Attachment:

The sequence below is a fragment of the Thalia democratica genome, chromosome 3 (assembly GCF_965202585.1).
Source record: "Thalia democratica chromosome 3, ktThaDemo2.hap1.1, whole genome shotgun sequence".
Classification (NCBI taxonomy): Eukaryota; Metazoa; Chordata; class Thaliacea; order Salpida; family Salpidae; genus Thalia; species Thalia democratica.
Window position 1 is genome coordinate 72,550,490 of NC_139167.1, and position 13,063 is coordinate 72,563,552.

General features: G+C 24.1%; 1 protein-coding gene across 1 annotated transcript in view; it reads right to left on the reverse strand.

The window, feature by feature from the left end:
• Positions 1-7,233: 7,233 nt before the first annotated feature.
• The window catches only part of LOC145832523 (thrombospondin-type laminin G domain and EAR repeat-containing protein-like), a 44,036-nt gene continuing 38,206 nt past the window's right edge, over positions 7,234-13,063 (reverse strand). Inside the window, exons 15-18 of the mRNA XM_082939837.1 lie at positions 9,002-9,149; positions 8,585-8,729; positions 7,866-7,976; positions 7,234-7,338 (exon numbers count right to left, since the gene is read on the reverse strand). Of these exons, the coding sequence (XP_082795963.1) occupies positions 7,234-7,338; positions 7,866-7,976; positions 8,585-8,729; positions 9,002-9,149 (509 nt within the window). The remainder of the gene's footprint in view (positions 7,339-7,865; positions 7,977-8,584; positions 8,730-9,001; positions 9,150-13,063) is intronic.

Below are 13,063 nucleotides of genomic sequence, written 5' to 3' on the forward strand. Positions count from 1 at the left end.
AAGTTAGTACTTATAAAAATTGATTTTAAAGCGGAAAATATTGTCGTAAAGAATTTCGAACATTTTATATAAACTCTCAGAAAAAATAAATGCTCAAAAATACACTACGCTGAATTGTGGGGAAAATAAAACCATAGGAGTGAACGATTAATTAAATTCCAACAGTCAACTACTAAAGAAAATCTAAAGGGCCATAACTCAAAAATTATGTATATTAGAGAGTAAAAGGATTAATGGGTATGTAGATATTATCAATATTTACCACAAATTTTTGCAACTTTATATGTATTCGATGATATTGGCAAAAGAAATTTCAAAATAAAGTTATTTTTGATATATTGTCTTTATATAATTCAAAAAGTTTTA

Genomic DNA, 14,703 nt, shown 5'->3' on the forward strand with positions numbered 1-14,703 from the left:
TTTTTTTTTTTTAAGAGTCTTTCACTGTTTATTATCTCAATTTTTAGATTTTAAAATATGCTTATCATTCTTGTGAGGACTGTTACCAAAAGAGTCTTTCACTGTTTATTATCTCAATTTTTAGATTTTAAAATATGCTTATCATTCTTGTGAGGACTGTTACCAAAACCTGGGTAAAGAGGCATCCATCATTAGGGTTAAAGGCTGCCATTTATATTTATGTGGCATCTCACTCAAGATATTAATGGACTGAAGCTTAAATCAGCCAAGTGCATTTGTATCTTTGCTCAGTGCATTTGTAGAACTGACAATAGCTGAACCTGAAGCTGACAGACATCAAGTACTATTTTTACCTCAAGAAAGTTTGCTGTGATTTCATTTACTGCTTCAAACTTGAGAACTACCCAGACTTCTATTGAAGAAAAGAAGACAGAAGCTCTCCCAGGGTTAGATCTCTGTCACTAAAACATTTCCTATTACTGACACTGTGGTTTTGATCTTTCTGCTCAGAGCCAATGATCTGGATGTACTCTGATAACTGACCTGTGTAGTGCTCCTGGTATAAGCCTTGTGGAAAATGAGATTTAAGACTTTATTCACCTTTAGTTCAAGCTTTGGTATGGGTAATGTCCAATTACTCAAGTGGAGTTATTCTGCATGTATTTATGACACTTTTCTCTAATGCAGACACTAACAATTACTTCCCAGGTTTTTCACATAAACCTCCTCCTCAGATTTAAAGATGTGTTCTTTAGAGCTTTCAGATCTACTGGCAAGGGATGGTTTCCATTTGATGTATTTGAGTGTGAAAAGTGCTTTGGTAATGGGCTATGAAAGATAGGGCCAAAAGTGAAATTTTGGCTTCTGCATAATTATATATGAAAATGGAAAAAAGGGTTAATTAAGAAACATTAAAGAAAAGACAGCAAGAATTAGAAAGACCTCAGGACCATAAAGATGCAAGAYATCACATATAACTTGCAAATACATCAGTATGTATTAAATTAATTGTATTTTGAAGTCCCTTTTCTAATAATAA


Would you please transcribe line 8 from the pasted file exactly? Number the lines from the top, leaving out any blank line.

• The window catches only part of LOC145832523 (thrombospondin-type laminin G domain and EAR repeat-containing protein-like), a 44,036-nt gene continuing 38,206 nt past the window's right edge, over positions 7,234-13,063 (reverse strand). Inside the window, exons 15-18 of the mRNA XM_082939837.1 lie at positions 9,002-9,149; positions 8,585-8,729; positions 7,866-7,976; positions 7,234-7,338 (exon numbers count right to left, since the gene is read on the reverse strand). Of these exons, the coding sequence (XP_082795963.1) occupies positions 7,234-7,338; positions 7,866-7,976; positions 8,585-8,729; positions 9,002-9,149 (509 nt within the window). The remainder of the gene's footprint in view (positions 7,339-7,865; positions 7,977-8,584; positions 8,730-9,001; positions 9,150-13,063) is intronic.